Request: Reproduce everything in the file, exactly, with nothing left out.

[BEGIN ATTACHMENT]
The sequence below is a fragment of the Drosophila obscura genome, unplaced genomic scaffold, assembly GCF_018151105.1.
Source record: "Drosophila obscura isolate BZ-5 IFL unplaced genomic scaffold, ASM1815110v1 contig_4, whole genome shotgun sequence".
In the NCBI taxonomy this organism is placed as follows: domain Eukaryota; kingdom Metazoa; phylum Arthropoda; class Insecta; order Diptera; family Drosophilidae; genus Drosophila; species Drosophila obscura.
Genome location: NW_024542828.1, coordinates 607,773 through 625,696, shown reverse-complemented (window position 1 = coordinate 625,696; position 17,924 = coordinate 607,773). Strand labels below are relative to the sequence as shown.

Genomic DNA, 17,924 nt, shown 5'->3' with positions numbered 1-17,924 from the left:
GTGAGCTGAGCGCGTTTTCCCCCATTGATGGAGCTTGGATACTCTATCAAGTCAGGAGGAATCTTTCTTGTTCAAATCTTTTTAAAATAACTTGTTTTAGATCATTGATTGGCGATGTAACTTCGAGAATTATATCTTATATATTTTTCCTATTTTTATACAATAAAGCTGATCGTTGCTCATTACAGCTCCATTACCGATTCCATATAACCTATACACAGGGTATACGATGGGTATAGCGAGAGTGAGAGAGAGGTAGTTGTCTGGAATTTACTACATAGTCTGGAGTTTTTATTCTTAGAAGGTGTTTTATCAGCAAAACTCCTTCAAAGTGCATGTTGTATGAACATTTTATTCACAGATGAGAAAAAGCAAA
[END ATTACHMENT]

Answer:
The sequence below is a fragment of the Drosophila obscura genome, unplaced genomic scaffold, assembly GCF_018151105.1.
Source record: "Drosophila obscura isolate BZ-5 IFL unplaced genomic scaffold, ASM1815110v1 contig_4, whole genome shotgun sequence".
In the NCBI taxonomy this organism is placed as follows: domain Eukaryota; kingdom Metazoa; phylum Arthropoda; class Insecta; order Diptera; family Drosophilidae; genus Drosophila; species Drosophila obscura.
Genome location: NW_024542828.1, coordinates 607,773 through 625,696, shown reverse-complemented (window position 1 = coordinate 625,696; position 17,924 = coordinate 607,773). Strand labels below are relative to the sequence as shown.

Genomic DNA, 17,924 nt, shown 5'->3' with positions numbered 1-17,924 from the left:
GTGAGCTGAGCGCGTTTTCCCCCATTGATGGAGCTTGGATACTCTATCAAGTCAGGAGGAATCTTTCTTGTTCAAATCTTTTTAAAATAACTTGTTTTAGATCATTGATTGGCGATGTAACTTCGAGAATTATATCTTATATATTTTTCCTATTTTTATACAATAAAGCTGATCGTTGCTCATTACAGCTCCATTACCGATTCCATATAACCTATACACAGGGTATACGATGGGTATAGCGAGAGTGAGAGAGAGGTAGTTGTCTGGAATTTACTACATAGTCTGGAGTTTTTATTCTTAGAAGGTGTTTTATCAGCAAAACTCCTTCAAAGTGCATGTTGTATGAACATTTTATTCACAGATGAGAAAAAGCAAA